The revolution in military affairs has inspired the People’s Liberation Army to formulate its long-term modernization guidelines. To the PLA, RMA is the world standard and future trend for a powerful military. The very fact that China has little capability to cope with an RMA-type of war prods the PLA to study RMA and to apply, where it can, its principles. China will continue to reform the PLA along the lines of RMA, gradually streamlining and digitizing its C3I systems, significantly trimming its force size and substantially restructuring its force components. Military research and development will give greater stress to new concept weapons. National defence strategy, campaign tactics, and combat principles will also be under constant review. In short, the PLA will become more open, flexible, forward-looking and, above all, more professional.
  • Paradigms Lost: Japan's Asia Policy in a Time of Growing Chinese Power, by Christopher B Johnstone, contributor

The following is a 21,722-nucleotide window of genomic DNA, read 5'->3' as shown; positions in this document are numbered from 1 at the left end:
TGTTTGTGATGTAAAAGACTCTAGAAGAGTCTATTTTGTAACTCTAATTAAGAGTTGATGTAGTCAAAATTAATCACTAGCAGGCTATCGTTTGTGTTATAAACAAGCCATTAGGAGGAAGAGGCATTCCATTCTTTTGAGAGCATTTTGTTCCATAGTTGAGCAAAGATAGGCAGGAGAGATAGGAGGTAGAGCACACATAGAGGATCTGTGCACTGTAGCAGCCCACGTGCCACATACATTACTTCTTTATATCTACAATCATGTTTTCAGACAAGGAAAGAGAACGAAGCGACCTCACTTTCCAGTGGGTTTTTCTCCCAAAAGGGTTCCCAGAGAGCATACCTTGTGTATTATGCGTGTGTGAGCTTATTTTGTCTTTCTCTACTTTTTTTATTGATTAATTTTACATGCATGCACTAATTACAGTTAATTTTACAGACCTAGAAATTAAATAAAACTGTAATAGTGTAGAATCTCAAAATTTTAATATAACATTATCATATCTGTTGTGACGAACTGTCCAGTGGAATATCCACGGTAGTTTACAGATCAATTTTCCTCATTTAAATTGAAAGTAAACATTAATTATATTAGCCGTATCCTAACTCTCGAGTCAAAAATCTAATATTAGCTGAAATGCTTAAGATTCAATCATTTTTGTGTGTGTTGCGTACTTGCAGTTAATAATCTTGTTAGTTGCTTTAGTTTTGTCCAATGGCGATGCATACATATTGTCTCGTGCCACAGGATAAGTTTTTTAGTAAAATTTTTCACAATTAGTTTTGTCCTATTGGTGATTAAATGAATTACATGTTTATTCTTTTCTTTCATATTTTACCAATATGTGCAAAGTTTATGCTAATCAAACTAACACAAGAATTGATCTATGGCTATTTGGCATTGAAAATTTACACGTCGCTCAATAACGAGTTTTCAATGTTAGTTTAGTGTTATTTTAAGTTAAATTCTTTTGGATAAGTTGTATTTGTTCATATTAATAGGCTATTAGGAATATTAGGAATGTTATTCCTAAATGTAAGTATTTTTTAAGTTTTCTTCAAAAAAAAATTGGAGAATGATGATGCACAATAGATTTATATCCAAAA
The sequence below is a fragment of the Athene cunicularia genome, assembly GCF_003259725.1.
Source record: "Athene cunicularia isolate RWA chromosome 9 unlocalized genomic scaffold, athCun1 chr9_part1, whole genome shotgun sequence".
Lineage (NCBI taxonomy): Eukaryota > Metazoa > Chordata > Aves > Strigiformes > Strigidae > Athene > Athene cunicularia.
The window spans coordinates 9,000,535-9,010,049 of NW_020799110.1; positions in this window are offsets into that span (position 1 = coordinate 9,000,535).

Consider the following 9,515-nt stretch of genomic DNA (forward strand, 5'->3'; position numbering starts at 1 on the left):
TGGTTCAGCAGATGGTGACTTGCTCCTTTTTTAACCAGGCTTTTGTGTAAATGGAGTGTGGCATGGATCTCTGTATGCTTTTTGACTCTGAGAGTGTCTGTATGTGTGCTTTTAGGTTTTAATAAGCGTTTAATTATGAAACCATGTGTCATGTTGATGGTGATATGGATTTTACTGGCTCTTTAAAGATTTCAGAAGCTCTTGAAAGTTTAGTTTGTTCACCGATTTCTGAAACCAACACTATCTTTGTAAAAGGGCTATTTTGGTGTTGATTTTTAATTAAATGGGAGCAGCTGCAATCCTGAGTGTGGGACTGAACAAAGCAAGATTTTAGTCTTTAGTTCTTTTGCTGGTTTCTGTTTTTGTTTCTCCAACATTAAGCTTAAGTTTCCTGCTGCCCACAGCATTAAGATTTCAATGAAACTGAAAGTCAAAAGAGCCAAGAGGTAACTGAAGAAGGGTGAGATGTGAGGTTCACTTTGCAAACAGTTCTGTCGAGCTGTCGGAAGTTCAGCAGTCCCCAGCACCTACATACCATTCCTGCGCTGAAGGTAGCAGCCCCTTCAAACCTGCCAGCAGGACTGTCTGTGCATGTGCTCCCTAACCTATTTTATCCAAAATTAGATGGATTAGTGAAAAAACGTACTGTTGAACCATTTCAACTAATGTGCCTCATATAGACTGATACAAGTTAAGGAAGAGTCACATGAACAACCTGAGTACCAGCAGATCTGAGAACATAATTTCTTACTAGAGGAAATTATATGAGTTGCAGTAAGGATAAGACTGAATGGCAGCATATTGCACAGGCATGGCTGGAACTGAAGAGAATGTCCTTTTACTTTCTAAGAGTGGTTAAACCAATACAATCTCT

China’s rise is forcing a reassessment of Japan’s post-Cold War Asia policy. After 1985, a variety of factors pushed Tokyo to pursue closer ties with its regional neighbours. Deepening economic ties with the region, frustration with the dominance of American power, and fear of a weakening U.S. commitment to the region all pushed Japan in a new direction. In the early 1990s, Tokyo sought to expand its leadership profile in the region, and played a central role in the creation and development of Asia’s regional institutions. By the middle of the decade, however, Chinese – as well as North Korean – actions had dampened Japanese enthusiasm for an Asia-centred foreign policy. Still, lingering frustration with U.S. dominance will prevent a complete return to the American fold. Japan will continue to pursue close ties with its Asian neighbours, but balancing Chinese influence will assume an ever-larger place in Tokyo’s strategy.